If you don’t like who you are, then start being the person you want to be. Pretend it’s who you are, and catch the things about yourself you don’t like. Squash those things. And If you want to get better at anything, read, practice, watch YouTube videos on it. Subscribe to email newsletters about it. Write about it. Listen to music that makes you feel closer to it. But don’t fucking sit there doing nothing and pretend it’s changing. No one ever felt fulfilled while going with the flow.

My best friend lives in Germany. He’s been married a few years now, and they’re planning on having kids down the line. He just bought a house, and did it right too. They took out a loan for more than what the house costs, and spent some money renovating it, this way they can make it as they see fit. He and his wife each get their own “hobby room” as well as kid’s bedrooms. He’s on his way to being a father. He’s already a home-owner and on the path to inheriting a decently successful business. There’s nothing really important about that, other than this one issue:

He wants to know what a successful life is.

As much as I love my friend, I don’t know how to explain to him that he is already on that path. Maybe the issue is that having a wife, a home, and moving towards having kids isn’t exactly success. Really, it depends on what you’re doing with yourself if you’re going to feel successful. But more than that, I don’t think he wants to know how to feel successful quite as much as he wants to feel fulfilled. You could be wildly successful, but if none of it fulfills you then how could you feel glad for it? Success is so broadly defined when it comes to our language, that it’s hard to really pinpoint what it means for everyone. To hit the nail on the head, you’d have to be playing whack a mole. What I believe, is that self-evaluation can help, for certain. I know what my friend needed, but it made me think about people as a general rule, and how we all sort of need that bit of focus here and there. So this is for all of you, as long as it helps even one of you.

My buddy is creative. He’s extremely creative. He’s so creative that it makes me feel like i’m not creative enough so I start creating more just to keep up with all the creating that he does. Not sure what that says about me, but it makes me value our friendship. Lately, he stopped writing. He stopped drawing. He wasn’t even writing or playing his guitar anymore. All he really had left was building lego sets, playing tabletop games, and video games (admirable hobbies, no issue there). The problem was he wasn’t creating anything of his own anymore. He was building on other people’s work, instead of his own. So here’s to all you creative types out there who no longer write because they’re too busy. To all those people who don’t draw anymore (kudos to Coco for picking up the pad again), to anyone who has put down the instrument they used to play, start again. One of my favorite rappers has an entire song dedicated to the idea of giving up on art and the regret which comes with it.

“i let my fears materialize,
I let my skills deteriorate
Haunted by the thought of what I should’ve been continuing
a mission that was rooted in a 20-year affinity….
… I left some work to bury alive,
I let my means of being dissolve
I let my person curl up and die” [Aesop Rock, Rings from The Impossible Kid, 2016]

So to reiterate, when you’re creative and gain pleasure from your creativity, don’t give it up. I tell you this from personal experience: I’m writing this for you right now, and it makes me feel fulfilled. So with an example on the table, let’s discuss what exactly that means. And before you ask “what if I don’t have any creativity in me?” We’ll get to that.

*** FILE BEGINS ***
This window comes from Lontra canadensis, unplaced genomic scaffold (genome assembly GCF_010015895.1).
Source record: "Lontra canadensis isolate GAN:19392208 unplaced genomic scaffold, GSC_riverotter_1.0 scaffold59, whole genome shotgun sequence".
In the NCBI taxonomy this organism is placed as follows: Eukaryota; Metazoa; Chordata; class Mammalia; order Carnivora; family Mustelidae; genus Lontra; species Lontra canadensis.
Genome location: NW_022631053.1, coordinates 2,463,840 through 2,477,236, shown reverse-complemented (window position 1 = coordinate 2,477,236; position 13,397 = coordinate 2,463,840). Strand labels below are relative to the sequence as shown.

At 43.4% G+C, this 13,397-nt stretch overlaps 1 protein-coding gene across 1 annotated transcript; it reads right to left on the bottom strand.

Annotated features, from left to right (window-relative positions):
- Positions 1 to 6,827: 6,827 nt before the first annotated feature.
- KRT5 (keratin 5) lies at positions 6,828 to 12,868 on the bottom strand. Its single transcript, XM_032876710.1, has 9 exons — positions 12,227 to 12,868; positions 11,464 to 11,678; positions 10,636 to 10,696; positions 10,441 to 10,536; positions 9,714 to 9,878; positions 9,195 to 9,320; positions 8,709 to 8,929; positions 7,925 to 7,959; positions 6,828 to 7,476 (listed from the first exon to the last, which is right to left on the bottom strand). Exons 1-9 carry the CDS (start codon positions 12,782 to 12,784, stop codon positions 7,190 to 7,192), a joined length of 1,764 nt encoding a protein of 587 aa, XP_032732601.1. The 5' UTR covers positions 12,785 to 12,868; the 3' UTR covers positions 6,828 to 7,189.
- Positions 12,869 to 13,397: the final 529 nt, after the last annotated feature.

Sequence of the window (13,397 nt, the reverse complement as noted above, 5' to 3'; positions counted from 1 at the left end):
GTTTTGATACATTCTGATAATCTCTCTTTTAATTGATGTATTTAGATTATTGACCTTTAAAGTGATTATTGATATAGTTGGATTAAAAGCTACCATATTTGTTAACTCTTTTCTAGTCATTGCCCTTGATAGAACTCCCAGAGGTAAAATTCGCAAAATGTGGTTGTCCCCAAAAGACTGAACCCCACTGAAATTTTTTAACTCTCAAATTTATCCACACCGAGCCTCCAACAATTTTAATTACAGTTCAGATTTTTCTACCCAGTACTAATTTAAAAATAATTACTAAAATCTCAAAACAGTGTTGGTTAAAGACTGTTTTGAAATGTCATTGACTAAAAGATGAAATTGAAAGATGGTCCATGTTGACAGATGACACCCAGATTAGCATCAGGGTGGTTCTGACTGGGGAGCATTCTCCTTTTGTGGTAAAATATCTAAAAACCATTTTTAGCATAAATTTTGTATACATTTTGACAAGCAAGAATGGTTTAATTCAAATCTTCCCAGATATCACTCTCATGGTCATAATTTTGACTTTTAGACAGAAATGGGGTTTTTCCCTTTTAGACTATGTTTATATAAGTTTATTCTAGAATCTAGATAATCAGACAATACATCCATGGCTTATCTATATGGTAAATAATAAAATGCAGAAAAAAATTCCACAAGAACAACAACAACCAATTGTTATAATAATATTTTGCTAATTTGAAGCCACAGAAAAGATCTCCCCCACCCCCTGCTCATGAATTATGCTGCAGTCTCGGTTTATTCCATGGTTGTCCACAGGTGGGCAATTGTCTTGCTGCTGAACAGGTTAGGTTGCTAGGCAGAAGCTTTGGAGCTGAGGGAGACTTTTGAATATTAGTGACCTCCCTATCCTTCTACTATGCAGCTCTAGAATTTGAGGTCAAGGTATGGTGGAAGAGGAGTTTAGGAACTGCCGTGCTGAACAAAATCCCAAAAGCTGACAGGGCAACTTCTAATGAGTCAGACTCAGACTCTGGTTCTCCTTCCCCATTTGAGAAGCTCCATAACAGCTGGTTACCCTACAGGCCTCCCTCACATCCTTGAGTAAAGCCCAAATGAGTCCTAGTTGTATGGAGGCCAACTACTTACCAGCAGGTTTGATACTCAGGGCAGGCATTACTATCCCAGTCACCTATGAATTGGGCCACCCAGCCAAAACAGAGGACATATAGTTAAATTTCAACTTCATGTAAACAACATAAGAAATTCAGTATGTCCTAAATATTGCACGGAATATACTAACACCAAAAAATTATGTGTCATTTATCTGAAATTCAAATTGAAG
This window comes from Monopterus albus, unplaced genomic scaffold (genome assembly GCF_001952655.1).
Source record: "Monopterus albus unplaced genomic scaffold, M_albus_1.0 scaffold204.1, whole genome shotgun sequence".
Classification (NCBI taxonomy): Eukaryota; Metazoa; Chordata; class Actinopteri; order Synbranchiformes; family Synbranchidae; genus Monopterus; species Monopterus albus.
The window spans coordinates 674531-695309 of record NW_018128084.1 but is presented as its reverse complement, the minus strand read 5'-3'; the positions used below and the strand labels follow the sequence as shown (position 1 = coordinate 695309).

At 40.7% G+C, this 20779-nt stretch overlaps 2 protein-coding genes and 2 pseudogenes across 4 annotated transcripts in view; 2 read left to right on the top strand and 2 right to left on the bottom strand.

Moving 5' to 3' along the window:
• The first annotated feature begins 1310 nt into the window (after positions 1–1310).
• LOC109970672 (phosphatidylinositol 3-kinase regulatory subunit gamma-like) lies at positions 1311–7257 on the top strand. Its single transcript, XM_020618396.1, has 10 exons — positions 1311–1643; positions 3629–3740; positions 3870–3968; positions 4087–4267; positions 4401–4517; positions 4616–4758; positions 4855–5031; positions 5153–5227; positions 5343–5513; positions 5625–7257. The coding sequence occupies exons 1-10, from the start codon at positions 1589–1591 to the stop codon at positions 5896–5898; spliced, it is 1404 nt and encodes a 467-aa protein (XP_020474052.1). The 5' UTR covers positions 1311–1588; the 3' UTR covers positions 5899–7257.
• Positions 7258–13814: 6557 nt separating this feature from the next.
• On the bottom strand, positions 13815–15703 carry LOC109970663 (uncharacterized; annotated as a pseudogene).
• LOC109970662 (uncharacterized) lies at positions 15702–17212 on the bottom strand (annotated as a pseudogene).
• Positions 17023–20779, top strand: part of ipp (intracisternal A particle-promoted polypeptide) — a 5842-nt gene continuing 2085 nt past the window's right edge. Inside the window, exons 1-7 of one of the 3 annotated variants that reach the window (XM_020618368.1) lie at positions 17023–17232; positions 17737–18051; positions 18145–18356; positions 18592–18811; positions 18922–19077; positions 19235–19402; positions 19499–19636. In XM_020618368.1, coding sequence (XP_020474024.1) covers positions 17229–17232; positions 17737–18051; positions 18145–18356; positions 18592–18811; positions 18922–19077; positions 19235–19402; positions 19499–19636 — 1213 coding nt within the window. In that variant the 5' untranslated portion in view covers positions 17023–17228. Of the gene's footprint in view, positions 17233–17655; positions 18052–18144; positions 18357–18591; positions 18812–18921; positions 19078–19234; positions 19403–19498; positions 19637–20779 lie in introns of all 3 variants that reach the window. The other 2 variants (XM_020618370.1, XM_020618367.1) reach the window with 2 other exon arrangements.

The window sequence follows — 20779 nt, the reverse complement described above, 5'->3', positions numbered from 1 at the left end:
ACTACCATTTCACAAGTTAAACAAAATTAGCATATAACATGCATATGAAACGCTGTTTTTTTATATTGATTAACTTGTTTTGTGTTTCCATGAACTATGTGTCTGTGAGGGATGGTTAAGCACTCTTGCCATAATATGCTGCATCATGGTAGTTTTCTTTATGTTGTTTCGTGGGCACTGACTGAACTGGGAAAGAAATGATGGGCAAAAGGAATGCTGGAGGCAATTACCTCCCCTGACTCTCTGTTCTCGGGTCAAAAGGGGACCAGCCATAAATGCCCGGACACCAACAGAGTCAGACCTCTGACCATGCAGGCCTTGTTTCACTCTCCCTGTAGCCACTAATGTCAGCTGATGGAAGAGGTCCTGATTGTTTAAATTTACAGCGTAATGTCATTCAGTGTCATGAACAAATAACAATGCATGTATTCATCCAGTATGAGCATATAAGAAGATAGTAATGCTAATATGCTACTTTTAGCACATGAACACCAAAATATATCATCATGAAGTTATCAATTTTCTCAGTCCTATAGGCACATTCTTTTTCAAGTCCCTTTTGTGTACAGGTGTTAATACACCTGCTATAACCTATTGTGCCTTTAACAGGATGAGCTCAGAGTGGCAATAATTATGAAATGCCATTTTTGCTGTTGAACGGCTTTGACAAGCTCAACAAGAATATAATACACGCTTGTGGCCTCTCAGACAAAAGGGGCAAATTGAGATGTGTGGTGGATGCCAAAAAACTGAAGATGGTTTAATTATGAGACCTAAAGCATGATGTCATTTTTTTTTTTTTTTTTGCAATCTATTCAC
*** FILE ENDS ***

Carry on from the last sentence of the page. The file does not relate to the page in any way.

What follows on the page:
Success is defined first and foremost as “the accomplishment of an aim or purpose”. Then, it is defined as “the attainment of popularity or profit”. So why do we focus so damned much on that second definition? It’s easier to shoot for a concrete idea than it is an abstract one. With the first definition, Success is just accomplishing what you set out to do. But you would have to actually figure out what you want to accomplish first. The second definition gives you the answer, “popularity or profit”. So either you become very well known, or you become rich. Easy right? Fuck no. But it’s a better start than a blank slate. That’s the problem. Alan Watts had a great little snippet on this idea which I’m leaving for you to watch, but I’ll summarize.

Alan Watts on School/Music

We spend twelve years in school being told that at thend we’ll become something. Then we’re told we’ll go to college and become something. Then we join the workforce, and we’re told to climb the career ladder and we’ll become something. Then we wake up 40 years later realizing we became something alright. We became the same mistake everyone else made. What mistake? We didn’t do what we really wanted to. We did what worked for us at the time and went with the flow. Fuck. That. My buddy had been allowing things to happen to him instead of making them happen. That’s the root of his issue. And it’s likely the root of yours too.

[the next bit is POINT A, if you’re not looking for a bit of helpful advice, skip to POINT B]

We’re not passive creatures. There’s a reason you feel excited when you finish cleaning the apartment. The same reason it feels good to get all your bills paid, to have finished food shopping, to finish that major project you’ve had on your desk for weeks, or that thesis paper that you slaved over for months. You felt FULFILLED. You felt like you completed something. Those moments are success, those moments are the embodiment of pure fulfillment. Now, of course, there is the issue of making this happen constantly enough that you are actually feeling it. What is the easiest way? Personally, I like keeping a daily notebook. Just a small little pocket book that you can jot down in. It doesn’t even need to be a book, there are tons of free little apps you can get on your phone, tablet, whatever device you choose and be productive. It’s not that keeping a to-do list or a notebook will make you successful, it’s that it will help you to pinpoint what you need to be successful. Now i’m sure a few of you are thinking “well, yeah but I don’t really think that is going to help”. Well: